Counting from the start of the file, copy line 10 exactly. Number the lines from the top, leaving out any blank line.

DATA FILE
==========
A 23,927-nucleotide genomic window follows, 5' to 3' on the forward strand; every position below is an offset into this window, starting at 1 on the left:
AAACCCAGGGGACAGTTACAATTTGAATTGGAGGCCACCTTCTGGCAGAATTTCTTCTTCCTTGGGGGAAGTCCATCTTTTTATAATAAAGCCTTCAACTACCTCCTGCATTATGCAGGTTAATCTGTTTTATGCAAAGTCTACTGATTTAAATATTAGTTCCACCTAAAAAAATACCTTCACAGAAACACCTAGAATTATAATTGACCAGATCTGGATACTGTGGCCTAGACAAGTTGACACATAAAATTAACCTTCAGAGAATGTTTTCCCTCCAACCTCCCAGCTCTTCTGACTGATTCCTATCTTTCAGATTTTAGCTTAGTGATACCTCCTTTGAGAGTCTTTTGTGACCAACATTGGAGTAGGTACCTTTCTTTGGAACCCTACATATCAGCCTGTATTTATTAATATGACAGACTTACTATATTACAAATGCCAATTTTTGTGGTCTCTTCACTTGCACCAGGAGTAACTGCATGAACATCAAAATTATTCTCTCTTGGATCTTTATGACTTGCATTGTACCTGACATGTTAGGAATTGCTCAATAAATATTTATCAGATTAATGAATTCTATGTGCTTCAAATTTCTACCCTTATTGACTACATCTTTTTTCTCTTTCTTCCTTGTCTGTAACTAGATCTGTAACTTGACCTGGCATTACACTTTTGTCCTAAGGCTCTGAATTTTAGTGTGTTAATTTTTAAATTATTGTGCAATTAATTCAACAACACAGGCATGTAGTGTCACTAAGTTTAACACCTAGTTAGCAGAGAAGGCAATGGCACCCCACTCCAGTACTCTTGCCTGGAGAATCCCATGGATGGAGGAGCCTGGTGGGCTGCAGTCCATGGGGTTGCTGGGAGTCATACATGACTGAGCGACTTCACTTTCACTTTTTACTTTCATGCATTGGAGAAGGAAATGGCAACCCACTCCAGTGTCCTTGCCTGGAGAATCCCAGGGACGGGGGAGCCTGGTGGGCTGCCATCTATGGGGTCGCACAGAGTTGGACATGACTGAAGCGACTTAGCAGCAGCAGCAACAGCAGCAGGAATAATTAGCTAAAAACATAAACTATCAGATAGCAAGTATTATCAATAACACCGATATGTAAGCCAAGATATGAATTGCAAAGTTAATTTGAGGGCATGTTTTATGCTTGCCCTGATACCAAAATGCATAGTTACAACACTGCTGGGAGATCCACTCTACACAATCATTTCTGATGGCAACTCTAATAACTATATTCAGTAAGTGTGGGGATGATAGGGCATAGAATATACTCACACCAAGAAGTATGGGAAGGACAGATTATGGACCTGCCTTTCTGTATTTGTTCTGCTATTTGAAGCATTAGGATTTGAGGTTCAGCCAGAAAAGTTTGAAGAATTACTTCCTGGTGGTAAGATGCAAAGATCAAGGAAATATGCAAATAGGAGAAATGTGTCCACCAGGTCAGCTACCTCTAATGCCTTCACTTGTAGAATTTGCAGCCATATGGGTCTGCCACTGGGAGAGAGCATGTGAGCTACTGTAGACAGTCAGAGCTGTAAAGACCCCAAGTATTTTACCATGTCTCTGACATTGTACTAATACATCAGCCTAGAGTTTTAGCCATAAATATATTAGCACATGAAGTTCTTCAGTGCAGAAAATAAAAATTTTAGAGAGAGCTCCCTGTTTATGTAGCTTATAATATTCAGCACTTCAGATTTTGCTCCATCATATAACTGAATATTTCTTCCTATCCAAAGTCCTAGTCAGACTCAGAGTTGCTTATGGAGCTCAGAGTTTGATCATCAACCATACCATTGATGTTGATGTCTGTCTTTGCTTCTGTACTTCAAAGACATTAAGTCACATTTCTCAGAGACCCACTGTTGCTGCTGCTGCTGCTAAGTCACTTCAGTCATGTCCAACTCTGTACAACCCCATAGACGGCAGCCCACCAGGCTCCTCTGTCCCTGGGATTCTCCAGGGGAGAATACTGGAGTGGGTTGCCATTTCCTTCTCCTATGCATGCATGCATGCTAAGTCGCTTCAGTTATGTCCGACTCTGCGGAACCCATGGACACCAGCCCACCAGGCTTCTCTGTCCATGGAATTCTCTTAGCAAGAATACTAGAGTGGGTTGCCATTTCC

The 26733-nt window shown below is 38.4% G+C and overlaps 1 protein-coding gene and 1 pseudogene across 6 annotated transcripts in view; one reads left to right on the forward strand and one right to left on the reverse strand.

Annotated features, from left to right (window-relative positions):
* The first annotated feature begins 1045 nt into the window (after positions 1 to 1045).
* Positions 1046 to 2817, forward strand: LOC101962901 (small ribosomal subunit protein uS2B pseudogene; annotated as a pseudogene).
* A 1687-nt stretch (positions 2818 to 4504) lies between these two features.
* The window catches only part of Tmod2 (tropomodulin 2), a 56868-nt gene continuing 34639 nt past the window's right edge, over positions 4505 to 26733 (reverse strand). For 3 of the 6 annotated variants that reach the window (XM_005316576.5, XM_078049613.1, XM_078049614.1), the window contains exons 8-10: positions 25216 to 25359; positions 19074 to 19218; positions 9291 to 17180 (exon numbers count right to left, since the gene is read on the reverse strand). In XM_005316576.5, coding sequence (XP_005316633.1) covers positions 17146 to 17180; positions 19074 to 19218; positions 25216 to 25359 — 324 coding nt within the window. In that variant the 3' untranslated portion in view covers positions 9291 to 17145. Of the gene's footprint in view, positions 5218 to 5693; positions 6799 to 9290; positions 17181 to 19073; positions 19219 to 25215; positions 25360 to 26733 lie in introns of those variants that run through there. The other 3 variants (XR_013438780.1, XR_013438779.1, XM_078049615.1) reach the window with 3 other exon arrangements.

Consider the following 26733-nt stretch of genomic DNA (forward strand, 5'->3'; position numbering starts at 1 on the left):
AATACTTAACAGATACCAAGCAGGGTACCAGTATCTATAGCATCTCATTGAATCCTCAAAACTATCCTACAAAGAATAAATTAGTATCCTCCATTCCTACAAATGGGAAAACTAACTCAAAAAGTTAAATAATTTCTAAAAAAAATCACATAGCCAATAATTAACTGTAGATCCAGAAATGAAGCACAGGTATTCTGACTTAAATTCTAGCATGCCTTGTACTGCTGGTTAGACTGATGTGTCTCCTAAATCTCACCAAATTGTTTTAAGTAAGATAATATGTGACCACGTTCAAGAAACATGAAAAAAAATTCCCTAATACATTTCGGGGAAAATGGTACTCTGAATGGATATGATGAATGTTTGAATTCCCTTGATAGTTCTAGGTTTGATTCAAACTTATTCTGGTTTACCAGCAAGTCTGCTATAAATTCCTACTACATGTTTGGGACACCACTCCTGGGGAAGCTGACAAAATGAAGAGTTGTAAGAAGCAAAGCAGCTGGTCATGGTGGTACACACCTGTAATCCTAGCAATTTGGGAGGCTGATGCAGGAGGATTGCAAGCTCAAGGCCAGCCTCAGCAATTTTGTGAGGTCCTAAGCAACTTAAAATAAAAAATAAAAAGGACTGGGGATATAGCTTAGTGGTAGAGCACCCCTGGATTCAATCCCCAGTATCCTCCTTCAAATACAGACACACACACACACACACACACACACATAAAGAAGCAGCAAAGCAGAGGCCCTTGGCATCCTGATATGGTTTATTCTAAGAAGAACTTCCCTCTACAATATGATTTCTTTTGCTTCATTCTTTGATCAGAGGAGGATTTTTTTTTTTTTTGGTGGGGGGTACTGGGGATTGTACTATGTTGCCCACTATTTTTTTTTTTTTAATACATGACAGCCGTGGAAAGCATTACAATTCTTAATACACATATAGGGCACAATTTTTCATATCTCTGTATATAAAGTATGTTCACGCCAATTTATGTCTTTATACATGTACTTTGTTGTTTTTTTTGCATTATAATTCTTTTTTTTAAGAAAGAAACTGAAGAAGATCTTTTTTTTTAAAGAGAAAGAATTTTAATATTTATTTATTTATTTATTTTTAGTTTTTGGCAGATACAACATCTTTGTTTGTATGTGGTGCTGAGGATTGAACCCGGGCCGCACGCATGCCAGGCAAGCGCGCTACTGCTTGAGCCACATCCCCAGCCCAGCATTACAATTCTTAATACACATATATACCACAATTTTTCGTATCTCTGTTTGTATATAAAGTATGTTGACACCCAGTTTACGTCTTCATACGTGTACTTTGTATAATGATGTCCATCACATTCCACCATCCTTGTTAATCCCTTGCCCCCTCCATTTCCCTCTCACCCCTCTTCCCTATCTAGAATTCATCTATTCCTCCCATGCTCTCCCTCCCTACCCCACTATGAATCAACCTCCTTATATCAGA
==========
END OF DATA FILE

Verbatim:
AATACTTAACAGATACCAAGCAGGGTACCAGTATCTATAGCATCTCATTGAATCCTCAAAACTATCCTACAAAGAATAAATTAGTATCCTCCATTCCTACAAATGGGAAAACTAACTCAAAAAGTTAAATAATTTCTAAAAAAAATCACATAGCCAATAATTAACTGTAGATCCAGAAATGAAGCACAGGTATTCTGACTTAAATTCTAGCATGCCTTGTACTGCTGGTTAGACTGATGTGTCTCCTAAATCTCACCAAATTGTTTTAAGTAAGATAATATGTGACCACGTTCAAGAAACATGAAAAAAAATTCCCTAATACATTTCGGGGAAAATGGTACTCTGAATGGATATGATGAATGTTTGAATTCCCTTGATAGTTCTAGGTTTGATTCAAACTTATTCTGGTTTACCAGCAAGTCTGCTATAAATTCCTACTACATGTTTGGGACACCACTCCTGGGGAAGCTGACAAAATGAAGAGTTGTAAGAAGCAAAGCAGCTGGTCATGGTGGTACACACCTGTAATCCTAGCAATTTGGGAGGCTGATGCAGGAGGATTGCAAGCTCAAGGCCAGCCTCAGCAATTTTGTGAGGTCCTAAGCAACTTAAAATAAAAAATAAAAAGGACTGGGGATATAGCTTAGTGGTAGAGCACCCCTGGATTCAATCCCCAGTATCCTCCTTCAAATACAGACACACACACACACACACACACACACATAAAGAAGCAGCAAAGCAGAGGCCCTTGGCATCCTGATATGGTTTATTCTAAGAAGAACTTCCCTCTACAATATGATTTCTTTTGCTTCATTCTTTGATCAGAGGAGGATTTTTTTTTTTTTTGGTGGGGGGTACTGGGGATTGTACTATGTTGCCCACTATTTTTTTTTTTTTAATACATGACAGCCGTGGAAAGCATTACAATTCTTAATACACATATAGGGCACAATTTTTCATATCTCTGTATATAAAGTATGTTCACGCCAATTTATGTCTTTATACATGTACTTTGTTGTTTTTTTTGCATTATAATTCTTTTTTTTAAGAAAGAAACTGAAGAAGATCTTTTTTTTTAAAGAGAAAGAATTTTAATATTTATTTATTTATTTATTTTTAGTTTTTGGCAGATACAACATCTTTGTTTGTATGTGGTGCTGAGGATTGAACCCGGGCCGCACGCATGCCAGGCAAGCGCGCTACTGCTTGAGCCACATCCCCAGCCCAGCATTACAATTCTTAATACACATATATACCACAATTTTTCGTATCTCTGTTTGTATATAAAGTATGTTGACACCCAGTTTACGTCTTCATACGTGTACTTTGTATAATGATGTCCATCACATTCCACCATCCTTGTTAATCCCTTGCCCCCTCCATTTCCCTCTCACCCCTCTTCCCTATCTAGAATTCATCTATTCCTCCCATGCTCTCCCTCCCTACCCCACTATGAATCAACCTCCTTATATCAGA